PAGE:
We are pleased to have Dave Raggett, join us for this ART-AI seminar entitled ‘The role of symbolic knowledge at the dawn of AGI’ (Artificial General Intelligence) at the University of Bath, 6W 1.1, on Tuesday 10th October 2023, 12.15pm-13.15pm (BST). Marina De Vos will chair. If you are unable to make this event in-person, there is an option to dial in via Microsoft Teams. For more information, please e-mail [email protected].
The role of symbolic knowledge at the dawn of AGI
Large language models and generative AI have shown amazing capabilities. We tend to see them as much more intelligent than they actually are. It is time to embrace the many research challenges ahead before we can truly realise AGI. Work in the cognitive sciences can help us to better mimic human cognition, and to understand how to address generative AI failures such as factual errors, logical errors, inconsistencies, limited reasoning, toxicity, and fluent hallucinations. How can we architect systems that continuously learn from limited data like we do, combining observations and direct experience along with autonomous, algorithmic and reflective cognition?
If machine learning is so effective for neural networks, where does that leave symbolic AI? My conjecture is that symbolic AI has a strong future as the basis for semantic interoperability between systems, along with knowledge graphs as an evolutionary replacement for today’s relational databases. We, do however, need to recognise that human interactions and our understanding of the world is replete with uncertainty, imprecision, incompleteness and inconsistency. Logicians have largely turned a blind eye to the challenges of imperfect knowledge.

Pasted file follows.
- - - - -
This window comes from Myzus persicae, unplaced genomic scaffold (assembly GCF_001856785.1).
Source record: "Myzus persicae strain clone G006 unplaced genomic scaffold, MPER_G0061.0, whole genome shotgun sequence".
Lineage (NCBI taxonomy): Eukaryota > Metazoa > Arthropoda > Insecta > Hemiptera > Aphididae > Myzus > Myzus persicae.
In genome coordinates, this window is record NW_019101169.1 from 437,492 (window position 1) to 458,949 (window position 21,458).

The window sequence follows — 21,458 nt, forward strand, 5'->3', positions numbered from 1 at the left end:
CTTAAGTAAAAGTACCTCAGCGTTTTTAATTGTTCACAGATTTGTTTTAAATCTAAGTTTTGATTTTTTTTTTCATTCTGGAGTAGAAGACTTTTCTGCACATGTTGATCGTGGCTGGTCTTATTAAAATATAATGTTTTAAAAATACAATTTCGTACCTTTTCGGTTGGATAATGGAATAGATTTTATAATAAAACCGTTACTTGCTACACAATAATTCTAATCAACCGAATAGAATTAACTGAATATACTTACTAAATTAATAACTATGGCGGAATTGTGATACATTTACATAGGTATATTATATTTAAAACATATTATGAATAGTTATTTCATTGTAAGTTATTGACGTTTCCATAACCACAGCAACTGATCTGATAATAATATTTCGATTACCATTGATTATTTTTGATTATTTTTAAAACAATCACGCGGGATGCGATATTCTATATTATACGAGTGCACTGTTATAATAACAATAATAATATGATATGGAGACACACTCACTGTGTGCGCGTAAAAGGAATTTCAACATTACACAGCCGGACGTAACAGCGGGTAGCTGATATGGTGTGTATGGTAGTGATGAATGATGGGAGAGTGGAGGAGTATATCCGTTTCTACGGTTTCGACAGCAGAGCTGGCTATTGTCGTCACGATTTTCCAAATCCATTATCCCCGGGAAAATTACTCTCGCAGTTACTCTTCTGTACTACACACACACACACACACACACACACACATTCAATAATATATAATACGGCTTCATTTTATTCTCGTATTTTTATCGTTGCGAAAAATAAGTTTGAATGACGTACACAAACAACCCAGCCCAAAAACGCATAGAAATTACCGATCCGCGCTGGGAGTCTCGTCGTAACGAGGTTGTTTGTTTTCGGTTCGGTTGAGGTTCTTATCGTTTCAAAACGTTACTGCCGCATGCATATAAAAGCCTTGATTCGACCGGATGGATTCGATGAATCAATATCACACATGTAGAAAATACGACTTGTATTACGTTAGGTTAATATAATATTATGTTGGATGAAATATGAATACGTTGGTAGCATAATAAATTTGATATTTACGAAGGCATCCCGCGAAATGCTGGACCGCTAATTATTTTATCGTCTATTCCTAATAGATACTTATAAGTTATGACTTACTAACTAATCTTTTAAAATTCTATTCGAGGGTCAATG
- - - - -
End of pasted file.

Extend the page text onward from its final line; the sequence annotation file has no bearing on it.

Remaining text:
This is despite a long tradition of work on argumentation, stretching all the way back to Ancient Greece. This tradition underpins courtroom proceedings, ethical guidelines, political discussion and everyday arguments. I will introduce the plausible knowledge notation as a way to address plausible inference of properties and relationships, fuzzy scalars and quantifiers, along with analogical reasoning. Work on symbolic AI can help guide research on neural networks, and vice versa, neural networks can assist human researchers, speeding the development of new insights.
Dr. Dave Raggett is a web pioneer with a life long interest in AI, gaining experience at the University of Oxford, the Machine Intelligence Research Unit at the University of Edinburgh, the Logic Programming Department at Imperial College, the Computer Science and AI Lab at MIT and many years at HP Lab’s knowledge based programming department. He is now a member of W3C/ERCIM and involved in a succession of European projects. He founded W3C’s Cognitive AI Community Group and is driving ongoing work on human-like AI. He holds an honorary professorship from the University of the West of England.